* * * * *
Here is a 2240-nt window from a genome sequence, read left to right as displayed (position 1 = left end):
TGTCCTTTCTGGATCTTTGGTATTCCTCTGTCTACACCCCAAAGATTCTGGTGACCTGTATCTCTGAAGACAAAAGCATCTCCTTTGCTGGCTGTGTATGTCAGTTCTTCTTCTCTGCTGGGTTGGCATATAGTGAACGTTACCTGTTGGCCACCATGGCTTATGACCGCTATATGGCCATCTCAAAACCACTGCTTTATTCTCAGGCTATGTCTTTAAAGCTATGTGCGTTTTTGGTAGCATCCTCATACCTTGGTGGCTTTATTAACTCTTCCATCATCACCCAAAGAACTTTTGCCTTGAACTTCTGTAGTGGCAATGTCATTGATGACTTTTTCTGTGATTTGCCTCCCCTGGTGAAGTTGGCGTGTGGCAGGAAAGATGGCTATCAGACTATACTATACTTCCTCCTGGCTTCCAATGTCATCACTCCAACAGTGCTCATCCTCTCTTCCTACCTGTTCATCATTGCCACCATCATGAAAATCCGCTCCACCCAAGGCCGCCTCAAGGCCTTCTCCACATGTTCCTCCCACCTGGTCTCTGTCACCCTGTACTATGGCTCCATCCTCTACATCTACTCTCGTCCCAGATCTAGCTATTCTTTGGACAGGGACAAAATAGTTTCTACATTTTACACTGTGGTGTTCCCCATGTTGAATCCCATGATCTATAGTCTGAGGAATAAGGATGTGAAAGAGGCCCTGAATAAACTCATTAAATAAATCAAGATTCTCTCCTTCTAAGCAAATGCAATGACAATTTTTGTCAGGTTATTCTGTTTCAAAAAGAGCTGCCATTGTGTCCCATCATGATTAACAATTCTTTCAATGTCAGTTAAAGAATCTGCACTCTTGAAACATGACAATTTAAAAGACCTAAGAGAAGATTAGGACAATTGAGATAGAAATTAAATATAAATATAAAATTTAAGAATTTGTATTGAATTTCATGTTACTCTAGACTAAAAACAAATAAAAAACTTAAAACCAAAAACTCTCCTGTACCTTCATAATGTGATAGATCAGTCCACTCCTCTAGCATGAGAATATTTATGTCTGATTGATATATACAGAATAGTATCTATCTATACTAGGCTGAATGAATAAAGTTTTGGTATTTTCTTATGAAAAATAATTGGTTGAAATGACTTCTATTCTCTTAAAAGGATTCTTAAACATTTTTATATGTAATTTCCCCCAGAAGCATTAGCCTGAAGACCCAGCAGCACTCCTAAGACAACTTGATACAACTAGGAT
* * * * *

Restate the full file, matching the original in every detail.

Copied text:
Here is a 2240-nt window from a genome sequence, read left to right as displayed (position 1 = left end):
TGTCCTTTCTGGATCTTTGGTATTCCTCTGTCTACACCCCAAAGATTCTGGTGACCTGTATCTCTGAAGACAAAAGCATCTCCTTTGCTGGCTGTGTATGTCAGTTCTTCTTCTCTGCTGGGTTGGCATATAGTGAACGTTACCTGTTGGCCACCATGGCTTATGACCGCTATATGGCCATCTCAAAACCACTGCTTTATTCTCAGGCTATGTCTTTAAAGCTATGTGCGTTTTTGGTAGCATCCTCATACCTTGGTGGCTTTATTAACTCTTCCATCATCACCCAAAGAACTTTTGCCTTGAACTTCTGTAGTGGCAATGTCATTGATGACTTTTTCTGTGATTTGCCTCCCCTGGTGAAGTTGGCGTGTGGCAGGAAAGATGGCTATCAGACTATACTATACTTCCTCCTGGCTTCCAATGTCATCACTCCAACAGTGCTCATCCTCTCTTCCTACCTGTTCATCATTGCCACCATCATGAAAATCCGCTCCACCCAAGGCCGCCTCAAGGCCTTCTCCACATGTTCCTCCCACCTGGTCTCTGTCACCCTGTACTATGGCTCCATCCTCTACATCTACTCTCGTCCCAGATCTAGCTATTCTTTGGACAGGGACAAAATAGTTTCTACATTTTACACTGTGGTGTTCCCCATGTTGAATCCCATGATCTATAGTCTGAGGAATAAGGATGTGAAAGAGGCCCTGAATAAACTCATTAAATAAATCAAGATTCTCTCCTTCTAAGCAAATGCAATGACAATTTTTGTCAGGTTATTCTGTTTCAAAAAGAGCTGCCATTGTGTCCCATCATGATTAACAATTCTTTCAATGTCAGTTAAAGAATCTGCACTCTTGAAACATGACAATTTAAAAGACCTAAGAGAAGATTAGGACAATTGAGATAGAAATTAAATATAAATATAAAATTTAAGAATTTGTATTGAATTTCATGTTACTCTAGACTAAAAACAAATAAAAAACTTAAAACCAAAAACTCTCCTGTACCTTCATAATGTGATAGATCAGTCCACTCCTCTAGCATGAGAATATTTATGTCTGATTGATATATACAGAATAGTATCTATCTATACTAGGCTGAATGAATAAAGTTTTGGTATTTTCTTATGAAAAATAATTGGTTGAAATGACTTCTATTCTCTTAAAAGGATTCTTAAACATTTTTATATGTAATTTCCCCCAGAAGCATTAGCCTGAAGACCCAGCAGCACTCCTAAGACAACTTGATACAACTAGGAT